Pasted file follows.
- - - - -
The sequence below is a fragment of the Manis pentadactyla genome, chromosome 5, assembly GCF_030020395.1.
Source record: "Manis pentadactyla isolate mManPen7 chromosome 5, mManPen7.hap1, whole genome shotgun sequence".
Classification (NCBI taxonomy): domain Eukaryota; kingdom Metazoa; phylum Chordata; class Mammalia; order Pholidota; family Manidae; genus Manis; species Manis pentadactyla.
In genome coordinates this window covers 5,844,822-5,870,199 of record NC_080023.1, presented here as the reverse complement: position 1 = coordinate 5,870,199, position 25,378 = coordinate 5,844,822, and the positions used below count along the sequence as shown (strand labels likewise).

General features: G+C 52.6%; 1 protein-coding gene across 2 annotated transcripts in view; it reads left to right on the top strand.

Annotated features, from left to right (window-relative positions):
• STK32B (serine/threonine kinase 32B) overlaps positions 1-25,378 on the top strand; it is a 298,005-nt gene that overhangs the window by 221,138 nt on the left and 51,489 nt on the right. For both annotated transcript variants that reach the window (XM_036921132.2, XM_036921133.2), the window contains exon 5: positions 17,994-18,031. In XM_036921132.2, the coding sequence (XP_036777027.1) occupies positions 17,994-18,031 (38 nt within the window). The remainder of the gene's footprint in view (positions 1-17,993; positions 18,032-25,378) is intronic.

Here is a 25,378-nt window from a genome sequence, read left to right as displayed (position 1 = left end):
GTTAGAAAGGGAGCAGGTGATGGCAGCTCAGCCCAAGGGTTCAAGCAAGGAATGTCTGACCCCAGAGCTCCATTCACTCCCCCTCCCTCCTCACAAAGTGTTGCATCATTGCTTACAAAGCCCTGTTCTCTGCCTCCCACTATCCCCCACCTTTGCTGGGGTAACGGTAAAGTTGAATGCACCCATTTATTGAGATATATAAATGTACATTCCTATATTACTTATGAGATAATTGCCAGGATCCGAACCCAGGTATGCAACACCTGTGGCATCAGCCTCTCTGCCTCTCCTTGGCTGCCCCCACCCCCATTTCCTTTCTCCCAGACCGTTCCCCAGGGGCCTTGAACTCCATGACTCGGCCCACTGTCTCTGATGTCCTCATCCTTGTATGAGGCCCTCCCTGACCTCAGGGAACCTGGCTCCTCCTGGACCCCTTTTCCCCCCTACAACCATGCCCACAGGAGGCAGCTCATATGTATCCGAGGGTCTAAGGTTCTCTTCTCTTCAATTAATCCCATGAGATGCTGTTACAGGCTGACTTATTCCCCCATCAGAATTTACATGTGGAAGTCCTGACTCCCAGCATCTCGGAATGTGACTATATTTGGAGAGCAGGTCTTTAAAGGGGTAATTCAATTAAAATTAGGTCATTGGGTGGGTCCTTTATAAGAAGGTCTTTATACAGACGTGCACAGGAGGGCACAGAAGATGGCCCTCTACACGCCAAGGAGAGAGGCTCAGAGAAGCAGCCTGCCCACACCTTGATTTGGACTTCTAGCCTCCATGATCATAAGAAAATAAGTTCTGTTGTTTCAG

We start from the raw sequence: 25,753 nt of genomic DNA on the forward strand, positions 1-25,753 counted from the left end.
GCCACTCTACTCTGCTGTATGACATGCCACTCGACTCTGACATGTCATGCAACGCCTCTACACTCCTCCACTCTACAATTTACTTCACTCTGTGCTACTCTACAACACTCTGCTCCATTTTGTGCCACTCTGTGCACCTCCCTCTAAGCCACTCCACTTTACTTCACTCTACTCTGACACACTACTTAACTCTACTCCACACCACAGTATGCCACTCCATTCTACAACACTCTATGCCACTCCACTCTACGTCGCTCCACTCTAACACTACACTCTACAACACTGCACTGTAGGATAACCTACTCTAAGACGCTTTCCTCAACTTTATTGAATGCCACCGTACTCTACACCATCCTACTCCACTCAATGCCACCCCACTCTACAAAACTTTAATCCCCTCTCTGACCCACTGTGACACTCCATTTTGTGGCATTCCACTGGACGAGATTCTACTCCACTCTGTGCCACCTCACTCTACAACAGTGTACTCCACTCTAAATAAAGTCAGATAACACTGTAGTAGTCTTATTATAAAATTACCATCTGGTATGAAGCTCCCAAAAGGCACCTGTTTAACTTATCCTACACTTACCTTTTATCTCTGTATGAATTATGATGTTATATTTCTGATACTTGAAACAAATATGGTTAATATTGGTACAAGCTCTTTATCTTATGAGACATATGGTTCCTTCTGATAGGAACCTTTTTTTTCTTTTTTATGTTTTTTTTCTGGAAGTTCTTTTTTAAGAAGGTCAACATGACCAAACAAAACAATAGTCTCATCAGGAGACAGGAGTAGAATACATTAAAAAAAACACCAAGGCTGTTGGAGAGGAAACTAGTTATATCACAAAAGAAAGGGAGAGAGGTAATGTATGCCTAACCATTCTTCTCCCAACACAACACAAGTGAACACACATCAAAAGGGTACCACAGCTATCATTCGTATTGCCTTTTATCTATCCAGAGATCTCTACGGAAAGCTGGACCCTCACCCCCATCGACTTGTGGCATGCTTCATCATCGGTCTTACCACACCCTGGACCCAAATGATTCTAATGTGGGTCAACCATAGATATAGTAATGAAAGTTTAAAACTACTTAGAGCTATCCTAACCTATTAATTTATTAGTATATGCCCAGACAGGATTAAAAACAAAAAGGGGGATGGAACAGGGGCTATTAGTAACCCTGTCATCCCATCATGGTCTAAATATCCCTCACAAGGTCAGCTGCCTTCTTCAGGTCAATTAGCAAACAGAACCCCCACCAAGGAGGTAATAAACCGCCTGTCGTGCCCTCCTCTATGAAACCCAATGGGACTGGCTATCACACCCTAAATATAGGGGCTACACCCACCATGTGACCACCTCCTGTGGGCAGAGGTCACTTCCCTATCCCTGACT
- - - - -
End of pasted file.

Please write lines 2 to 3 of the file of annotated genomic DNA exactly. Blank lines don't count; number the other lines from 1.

Source record: "Manis pentadactyla isolate mManPen7 chromosome 5, mManPen7.hap1, whole genome shotgun sequence".
Classification (NCBI taxonomy): domain Eukaryota; kingdom Metazoa; phylum Chordata; class Mammalia; order Pholidota; family Manidae; genus Manis; species Manis pentadactyla.